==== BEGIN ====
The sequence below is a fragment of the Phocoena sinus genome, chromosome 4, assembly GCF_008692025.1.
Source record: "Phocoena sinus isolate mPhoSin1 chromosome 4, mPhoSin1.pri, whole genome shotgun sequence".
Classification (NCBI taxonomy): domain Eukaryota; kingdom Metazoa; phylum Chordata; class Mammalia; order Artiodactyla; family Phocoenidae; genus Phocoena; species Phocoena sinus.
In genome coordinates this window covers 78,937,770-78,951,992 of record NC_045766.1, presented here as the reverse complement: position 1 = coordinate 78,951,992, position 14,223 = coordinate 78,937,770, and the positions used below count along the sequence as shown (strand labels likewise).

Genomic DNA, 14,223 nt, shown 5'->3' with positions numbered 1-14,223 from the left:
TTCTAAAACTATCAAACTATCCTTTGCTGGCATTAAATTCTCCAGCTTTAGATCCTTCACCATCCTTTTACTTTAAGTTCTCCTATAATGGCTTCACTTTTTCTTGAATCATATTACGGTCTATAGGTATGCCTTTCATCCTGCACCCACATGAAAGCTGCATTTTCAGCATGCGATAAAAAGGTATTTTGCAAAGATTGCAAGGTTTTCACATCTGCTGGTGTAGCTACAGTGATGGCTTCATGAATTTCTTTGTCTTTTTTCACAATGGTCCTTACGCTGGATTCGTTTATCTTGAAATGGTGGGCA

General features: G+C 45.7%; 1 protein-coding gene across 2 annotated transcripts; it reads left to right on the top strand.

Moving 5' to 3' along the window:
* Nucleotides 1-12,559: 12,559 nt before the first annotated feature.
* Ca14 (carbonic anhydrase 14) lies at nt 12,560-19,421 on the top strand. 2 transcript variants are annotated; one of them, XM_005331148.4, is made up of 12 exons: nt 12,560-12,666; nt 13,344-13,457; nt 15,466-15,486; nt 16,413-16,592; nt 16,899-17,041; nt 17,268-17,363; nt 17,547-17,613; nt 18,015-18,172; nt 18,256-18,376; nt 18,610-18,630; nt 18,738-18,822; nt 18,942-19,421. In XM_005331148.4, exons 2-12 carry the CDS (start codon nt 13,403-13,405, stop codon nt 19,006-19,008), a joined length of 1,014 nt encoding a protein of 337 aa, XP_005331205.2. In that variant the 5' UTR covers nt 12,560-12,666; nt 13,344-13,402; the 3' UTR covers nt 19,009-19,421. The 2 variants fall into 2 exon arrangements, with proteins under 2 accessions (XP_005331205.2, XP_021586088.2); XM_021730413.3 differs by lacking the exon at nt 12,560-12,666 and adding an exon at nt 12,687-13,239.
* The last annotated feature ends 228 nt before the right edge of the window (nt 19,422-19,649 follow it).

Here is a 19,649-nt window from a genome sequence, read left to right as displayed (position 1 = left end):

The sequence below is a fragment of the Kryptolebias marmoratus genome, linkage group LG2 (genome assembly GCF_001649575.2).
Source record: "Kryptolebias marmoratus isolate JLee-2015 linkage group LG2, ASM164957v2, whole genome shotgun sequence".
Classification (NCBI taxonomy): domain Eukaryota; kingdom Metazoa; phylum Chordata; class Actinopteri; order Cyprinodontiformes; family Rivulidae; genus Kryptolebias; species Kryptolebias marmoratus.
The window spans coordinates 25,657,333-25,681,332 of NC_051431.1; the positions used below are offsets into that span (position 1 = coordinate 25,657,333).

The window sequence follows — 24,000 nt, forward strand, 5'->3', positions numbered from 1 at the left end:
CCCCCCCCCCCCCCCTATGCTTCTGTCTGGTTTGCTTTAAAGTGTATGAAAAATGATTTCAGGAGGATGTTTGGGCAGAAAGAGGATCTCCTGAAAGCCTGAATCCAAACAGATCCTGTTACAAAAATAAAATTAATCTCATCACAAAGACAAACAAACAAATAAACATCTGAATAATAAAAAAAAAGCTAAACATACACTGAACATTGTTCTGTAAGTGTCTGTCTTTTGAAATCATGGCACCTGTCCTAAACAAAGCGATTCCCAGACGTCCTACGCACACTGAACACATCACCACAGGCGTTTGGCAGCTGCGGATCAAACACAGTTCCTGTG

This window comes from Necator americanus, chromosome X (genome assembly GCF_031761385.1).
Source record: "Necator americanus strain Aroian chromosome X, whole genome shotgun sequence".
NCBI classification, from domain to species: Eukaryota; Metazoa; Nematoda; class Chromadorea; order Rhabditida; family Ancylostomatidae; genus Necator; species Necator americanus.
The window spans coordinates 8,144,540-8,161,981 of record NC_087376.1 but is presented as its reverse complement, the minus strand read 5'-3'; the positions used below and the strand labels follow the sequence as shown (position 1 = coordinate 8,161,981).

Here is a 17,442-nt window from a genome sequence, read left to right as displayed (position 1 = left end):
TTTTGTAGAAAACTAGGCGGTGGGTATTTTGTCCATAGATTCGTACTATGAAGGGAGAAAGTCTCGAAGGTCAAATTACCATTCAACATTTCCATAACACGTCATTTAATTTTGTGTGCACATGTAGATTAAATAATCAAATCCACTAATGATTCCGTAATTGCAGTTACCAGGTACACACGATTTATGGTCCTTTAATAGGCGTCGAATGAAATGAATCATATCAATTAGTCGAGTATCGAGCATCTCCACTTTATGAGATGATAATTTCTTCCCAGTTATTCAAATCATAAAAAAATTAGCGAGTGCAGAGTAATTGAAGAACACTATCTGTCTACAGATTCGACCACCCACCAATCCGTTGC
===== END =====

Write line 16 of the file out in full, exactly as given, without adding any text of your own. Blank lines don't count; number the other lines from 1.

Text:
The window spans coordinates 25,657,333-25,681,332 of NC_051431.1; the positions used below are offsets into that span (position 1 = coordinate 25,657,333).